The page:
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State lawmakers propose death penalty for human traffickers in homicide cases

Human trafficking that results in the death of the victim could be charged as a capital offense under a bill a House committee  approved Tuesday.
Human trafficking that results in the death of the victim could be charged as a capital offense under a bill a House committee approved Tuesday.
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SALT LAKE CITY — Human trafficking that results in the death of the victim could be charged as a capital offense under a bill a House committee approved Tuesday.

HB136 would add human trafficking, human trafficking of a child, and aggravated human trafficking to the list of crimes for which the state may seek the death penalty if they involve a homicide.

"We just think this is a good move to make this available for prosecutors to have in their arsenal if they need to go at it," said bill sponsor Rep. Paul Ray, R-Clearfield. "It's not just the act of trafficking. There's a death involved."

Utah law already allows crimes such as aggravated arson, rape and aggravated child sexual abuse to be charged as capital felonies when a death occurs, he said.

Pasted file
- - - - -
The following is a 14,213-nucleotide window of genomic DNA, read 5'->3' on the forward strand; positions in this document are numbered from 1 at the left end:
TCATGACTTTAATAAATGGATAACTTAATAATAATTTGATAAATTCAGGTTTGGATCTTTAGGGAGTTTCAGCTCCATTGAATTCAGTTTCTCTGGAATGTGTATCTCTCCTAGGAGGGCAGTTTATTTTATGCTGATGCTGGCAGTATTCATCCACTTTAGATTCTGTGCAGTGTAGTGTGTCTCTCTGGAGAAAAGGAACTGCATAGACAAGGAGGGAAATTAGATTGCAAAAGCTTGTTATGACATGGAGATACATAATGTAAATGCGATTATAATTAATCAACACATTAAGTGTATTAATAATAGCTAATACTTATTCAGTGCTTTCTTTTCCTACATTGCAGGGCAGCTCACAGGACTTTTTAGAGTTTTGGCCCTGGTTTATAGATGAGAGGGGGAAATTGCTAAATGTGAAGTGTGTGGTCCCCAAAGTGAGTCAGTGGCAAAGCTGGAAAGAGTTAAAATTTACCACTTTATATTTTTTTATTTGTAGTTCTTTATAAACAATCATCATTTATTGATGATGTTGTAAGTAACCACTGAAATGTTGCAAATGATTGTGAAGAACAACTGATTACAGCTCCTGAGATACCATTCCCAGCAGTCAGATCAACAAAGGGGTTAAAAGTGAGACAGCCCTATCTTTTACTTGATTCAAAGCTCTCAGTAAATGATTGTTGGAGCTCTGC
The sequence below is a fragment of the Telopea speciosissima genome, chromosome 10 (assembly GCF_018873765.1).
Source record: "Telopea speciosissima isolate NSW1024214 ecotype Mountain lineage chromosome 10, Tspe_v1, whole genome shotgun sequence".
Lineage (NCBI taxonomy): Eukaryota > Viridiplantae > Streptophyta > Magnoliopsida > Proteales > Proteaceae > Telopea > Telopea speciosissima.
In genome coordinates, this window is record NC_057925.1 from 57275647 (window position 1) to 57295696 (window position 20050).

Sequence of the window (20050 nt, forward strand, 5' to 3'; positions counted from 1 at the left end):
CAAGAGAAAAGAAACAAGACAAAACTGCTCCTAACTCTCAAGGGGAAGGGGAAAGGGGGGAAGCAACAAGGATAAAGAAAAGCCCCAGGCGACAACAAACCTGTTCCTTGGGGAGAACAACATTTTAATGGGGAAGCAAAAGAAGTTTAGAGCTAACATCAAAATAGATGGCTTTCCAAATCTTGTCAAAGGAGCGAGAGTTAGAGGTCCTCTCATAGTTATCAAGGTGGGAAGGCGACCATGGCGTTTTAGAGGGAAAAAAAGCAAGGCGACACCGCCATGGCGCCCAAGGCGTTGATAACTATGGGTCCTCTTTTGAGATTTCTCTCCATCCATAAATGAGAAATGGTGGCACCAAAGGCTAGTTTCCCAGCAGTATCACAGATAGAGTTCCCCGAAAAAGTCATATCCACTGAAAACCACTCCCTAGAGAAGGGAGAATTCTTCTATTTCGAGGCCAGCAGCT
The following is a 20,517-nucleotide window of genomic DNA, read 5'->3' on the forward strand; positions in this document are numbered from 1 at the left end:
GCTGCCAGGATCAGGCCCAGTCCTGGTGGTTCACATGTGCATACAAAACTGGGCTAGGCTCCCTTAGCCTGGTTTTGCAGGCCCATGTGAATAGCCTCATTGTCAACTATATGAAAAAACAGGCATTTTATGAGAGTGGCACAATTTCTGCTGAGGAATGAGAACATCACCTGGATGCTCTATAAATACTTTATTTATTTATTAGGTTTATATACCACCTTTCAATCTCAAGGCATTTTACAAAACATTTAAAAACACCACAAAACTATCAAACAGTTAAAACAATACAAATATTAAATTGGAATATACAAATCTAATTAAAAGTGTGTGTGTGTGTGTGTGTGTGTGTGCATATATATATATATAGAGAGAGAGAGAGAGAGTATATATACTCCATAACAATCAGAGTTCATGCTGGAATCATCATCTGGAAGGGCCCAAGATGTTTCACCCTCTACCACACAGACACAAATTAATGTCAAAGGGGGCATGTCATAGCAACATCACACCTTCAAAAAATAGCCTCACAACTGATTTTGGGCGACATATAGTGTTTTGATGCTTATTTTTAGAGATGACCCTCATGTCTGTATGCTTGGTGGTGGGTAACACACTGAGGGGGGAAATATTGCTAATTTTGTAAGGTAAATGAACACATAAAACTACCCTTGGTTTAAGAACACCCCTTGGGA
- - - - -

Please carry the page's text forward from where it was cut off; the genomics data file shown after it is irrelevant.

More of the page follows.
The House Law Enforcement and Criminal Justice Committee passed the bill 6-3. It now goes to the full House for consideration.

The ACLU of Utah, Catholic Diocese of Salt Lake City and Utah Association of Criminal Defense Lawyers argued against the legislation, saying executions are expensive and won't deter human trafficking.

"The death penalty is not going to solve the problem. I think we need to be looking at real solutions to the problem and not just simply expand the use of the death penalty," said Jean Hill, Catholic Diocese government liaison.

Virginia Ward, who works with crime victims, said there are organizations in Utah that receive state funding to help trafficking victims.

"That's a problem," she said. "So if we're going to spend this kind of money on an issue such as expanding the use of the death penalty, it doesn't make sense that we're not giving those resources to the individuals who are truly affected."

Bountiful Police Chief Tom Ross, who heads the state police chiefs association, said sometimes the death penalty is about punishment, not deterrence or sending a message.

"This is the most heinous of crimes," he said. "This is the death of a child that has been tortured through abuse or sexual assault."

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